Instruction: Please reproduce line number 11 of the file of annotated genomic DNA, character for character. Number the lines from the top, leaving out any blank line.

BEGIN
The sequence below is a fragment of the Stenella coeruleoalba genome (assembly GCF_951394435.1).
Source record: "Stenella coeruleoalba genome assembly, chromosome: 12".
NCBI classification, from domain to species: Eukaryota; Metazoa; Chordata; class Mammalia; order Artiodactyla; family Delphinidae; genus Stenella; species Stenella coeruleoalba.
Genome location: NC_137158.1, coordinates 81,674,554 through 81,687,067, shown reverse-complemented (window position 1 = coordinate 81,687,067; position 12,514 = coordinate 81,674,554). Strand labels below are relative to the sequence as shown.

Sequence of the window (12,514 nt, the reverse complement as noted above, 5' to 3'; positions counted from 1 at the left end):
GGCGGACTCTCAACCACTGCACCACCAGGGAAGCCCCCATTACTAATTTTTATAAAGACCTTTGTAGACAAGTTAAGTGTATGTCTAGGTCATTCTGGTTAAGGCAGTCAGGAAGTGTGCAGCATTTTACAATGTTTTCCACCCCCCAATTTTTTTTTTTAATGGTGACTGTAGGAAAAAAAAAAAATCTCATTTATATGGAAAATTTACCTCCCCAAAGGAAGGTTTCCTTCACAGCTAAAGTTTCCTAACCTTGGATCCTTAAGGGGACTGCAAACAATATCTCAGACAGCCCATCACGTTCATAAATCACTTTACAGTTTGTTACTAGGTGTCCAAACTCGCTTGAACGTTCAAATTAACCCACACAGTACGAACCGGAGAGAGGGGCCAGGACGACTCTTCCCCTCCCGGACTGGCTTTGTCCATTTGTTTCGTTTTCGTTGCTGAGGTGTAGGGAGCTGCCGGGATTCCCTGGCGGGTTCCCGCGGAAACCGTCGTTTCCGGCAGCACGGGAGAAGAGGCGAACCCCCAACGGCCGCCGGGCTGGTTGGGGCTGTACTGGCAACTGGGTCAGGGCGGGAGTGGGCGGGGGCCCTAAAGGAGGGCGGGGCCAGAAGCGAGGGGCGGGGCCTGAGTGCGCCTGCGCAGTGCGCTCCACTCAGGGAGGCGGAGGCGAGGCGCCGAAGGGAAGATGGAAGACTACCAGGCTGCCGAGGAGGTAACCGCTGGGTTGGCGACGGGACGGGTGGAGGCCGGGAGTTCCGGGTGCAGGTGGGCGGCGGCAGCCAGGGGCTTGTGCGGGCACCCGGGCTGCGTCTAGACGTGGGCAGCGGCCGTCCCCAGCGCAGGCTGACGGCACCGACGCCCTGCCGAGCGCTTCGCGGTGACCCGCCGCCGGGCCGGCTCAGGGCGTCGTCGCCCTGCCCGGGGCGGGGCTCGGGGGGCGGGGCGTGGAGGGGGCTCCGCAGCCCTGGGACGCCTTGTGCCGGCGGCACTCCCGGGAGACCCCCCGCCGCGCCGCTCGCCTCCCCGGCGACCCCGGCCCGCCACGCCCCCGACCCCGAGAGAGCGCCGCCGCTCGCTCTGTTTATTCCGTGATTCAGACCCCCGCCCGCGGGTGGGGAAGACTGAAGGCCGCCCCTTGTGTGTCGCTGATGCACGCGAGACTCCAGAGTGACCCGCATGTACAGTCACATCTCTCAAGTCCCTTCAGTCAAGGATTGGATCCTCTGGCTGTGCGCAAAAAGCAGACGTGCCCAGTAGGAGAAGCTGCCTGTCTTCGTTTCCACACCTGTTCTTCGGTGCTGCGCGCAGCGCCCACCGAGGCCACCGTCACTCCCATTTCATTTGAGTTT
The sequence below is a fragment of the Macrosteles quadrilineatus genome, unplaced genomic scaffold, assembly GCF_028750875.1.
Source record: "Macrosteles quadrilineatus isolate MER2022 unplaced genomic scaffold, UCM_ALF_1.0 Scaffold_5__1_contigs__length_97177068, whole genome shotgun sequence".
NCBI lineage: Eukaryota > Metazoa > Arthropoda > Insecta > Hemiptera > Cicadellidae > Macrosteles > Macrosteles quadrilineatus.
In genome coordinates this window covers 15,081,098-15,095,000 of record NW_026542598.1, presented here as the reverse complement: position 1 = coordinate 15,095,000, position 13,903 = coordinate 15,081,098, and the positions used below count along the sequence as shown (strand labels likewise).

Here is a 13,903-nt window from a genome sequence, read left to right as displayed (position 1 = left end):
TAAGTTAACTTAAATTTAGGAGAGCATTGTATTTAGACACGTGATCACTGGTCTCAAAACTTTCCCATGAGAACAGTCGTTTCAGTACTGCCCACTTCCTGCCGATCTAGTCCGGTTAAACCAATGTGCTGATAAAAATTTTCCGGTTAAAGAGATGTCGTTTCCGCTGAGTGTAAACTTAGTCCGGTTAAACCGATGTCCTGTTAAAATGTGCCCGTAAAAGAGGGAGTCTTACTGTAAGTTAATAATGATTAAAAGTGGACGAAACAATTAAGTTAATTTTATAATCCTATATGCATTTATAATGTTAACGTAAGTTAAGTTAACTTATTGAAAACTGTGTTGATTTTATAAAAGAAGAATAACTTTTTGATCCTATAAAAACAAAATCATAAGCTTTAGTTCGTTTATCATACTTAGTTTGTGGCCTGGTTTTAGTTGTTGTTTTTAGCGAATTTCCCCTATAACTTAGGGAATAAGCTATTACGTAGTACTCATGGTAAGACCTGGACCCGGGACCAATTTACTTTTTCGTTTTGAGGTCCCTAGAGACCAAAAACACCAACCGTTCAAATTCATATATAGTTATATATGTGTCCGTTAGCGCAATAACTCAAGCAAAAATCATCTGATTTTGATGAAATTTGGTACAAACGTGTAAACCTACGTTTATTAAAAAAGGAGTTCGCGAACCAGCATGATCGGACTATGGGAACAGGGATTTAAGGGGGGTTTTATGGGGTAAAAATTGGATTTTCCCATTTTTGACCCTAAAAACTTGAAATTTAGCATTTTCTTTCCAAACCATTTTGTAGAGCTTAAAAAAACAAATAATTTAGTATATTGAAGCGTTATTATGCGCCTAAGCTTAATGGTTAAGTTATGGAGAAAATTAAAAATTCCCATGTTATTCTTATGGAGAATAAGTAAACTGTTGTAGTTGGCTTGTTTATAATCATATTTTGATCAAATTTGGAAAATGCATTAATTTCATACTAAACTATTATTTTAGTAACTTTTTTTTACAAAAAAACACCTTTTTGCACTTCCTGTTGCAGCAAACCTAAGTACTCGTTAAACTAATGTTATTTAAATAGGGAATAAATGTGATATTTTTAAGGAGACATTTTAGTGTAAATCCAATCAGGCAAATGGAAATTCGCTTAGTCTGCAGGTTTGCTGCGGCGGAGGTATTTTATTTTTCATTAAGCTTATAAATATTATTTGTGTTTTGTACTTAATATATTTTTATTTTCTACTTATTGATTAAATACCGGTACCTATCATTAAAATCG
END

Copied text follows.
Here is a 13,903-nt window from a genome sequence, read left to right as displayed (position 1 = left end):